Allseas Removes 17K Ton North Sea Shell Platform



Allseas Removes 17K Ton North Sea Shell Platform
Shell's 17,000 ton Brent Alpha platform in the North Sea has now been removed.

Shell’s 17,000 ton Brent Alpha platform in the North Sea has now been removed, Allseas has revealed.

The Pioneering Spirit, which handled the decommissioning job, will deliver the 44 year old structure to Able UK’s Teesside decommissioning yard in North East England for dismantling and recycling, Allseas outlined. The removal of Alpha was the first offshore lift to utilize Allseas’ in-house developed connection tools.

Brent Alpha is the third of four platforms to be removed from the Brent field. In June last year the Pioneering Spirit removed the 25,000 ton Brent Bravo platform, which took around four hours, according to Allseas. The Brent Delta platform was removed back in 2017, again by the Pioneering Spirit vessel.

In the 1980s, the Brent Field was consistently producing over 400,000 barrels of oil equivalent a day and by the early 1990s it was supplying 13 percent of the UK’s oil needs and 10 percent of its gas needs, according to Shell’s website.  

The field has generated over $24 billion (GBP 20 billion) in tax revenues, in today’s money, for the UK government and has supported tens of thousands of highly skilled jobs, Shell’s website outlines. The Brent oil and gas field is a 50/50 joint venture between Shell (operator) and Esso Exploration and Production UK, Shell’s website shows. It lies 115 miles north-east of the Shetland Islands in the North Sea.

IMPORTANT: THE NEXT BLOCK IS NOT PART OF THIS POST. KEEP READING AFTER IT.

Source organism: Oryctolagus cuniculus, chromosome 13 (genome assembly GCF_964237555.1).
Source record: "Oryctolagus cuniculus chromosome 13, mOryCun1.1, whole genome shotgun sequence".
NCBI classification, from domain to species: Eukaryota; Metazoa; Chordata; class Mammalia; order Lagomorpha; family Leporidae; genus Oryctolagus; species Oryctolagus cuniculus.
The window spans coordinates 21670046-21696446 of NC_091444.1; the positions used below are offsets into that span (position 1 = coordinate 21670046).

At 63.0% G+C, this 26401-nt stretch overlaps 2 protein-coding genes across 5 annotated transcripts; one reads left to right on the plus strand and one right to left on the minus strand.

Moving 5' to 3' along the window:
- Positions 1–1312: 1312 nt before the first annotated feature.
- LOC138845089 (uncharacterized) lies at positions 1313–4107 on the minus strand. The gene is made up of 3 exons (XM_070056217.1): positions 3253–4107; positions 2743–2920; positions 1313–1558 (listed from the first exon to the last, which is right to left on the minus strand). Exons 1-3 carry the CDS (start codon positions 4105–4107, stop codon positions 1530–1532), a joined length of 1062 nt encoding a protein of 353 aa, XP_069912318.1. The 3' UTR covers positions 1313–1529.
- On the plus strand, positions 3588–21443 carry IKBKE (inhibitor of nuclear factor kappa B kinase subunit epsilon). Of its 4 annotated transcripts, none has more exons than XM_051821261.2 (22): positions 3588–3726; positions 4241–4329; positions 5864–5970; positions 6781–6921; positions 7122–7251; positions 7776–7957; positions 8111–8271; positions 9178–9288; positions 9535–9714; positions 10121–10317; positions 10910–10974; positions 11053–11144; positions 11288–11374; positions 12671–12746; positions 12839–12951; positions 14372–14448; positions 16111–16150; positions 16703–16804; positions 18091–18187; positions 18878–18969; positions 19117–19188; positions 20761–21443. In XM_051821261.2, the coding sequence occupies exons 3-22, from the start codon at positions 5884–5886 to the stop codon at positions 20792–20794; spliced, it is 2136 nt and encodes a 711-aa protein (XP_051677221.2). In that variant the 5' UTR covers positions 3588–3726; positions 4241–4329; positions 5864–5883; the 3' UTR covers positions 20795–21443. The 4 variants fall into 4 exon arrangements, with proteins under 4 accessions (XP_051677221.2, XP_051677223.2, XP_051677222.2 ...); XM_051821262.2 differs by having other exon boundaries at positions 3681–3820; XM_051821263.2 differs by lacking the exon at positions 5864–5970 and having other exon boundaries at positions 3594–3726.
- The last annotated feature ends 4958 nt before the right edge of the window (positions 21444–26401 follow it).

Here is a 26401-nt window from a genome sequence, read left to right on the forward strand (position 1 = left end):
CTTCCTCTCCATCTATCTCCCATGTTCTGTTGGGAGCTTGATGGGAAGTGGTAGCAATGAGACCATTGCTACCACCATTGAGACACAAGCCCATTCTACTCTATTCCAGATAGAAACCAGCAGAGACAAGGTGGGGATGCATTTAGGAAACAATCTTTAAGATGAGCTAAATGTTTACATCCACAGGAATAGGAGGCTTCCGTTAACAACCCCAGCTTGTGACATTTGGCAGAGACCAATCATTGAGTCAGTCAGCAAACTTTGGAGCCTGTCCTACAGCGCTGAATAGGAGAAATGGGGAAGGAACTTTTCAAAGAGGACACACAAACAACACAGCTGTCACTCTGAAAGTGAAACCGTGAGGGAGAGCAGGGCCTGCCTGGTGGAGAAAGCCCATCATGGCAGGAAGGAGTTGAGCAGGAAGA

Allseas describes itself as a world renowned contractor in offshore pipeline installation, heavy lift and subsea construction. The business employs over 4,000 people worldwide and operates a fleet of specialized heavy-lift, pipelay and support vessels, designed and developed in-house, the company’s website states.

The Pioneering Spirit, formerly named Pieter Schelte, is the largest construction vessel in the world, according to Allseas. It commenced offshore operations in 2016.

To contact the author, email andreas.exarheas@rigzone.com



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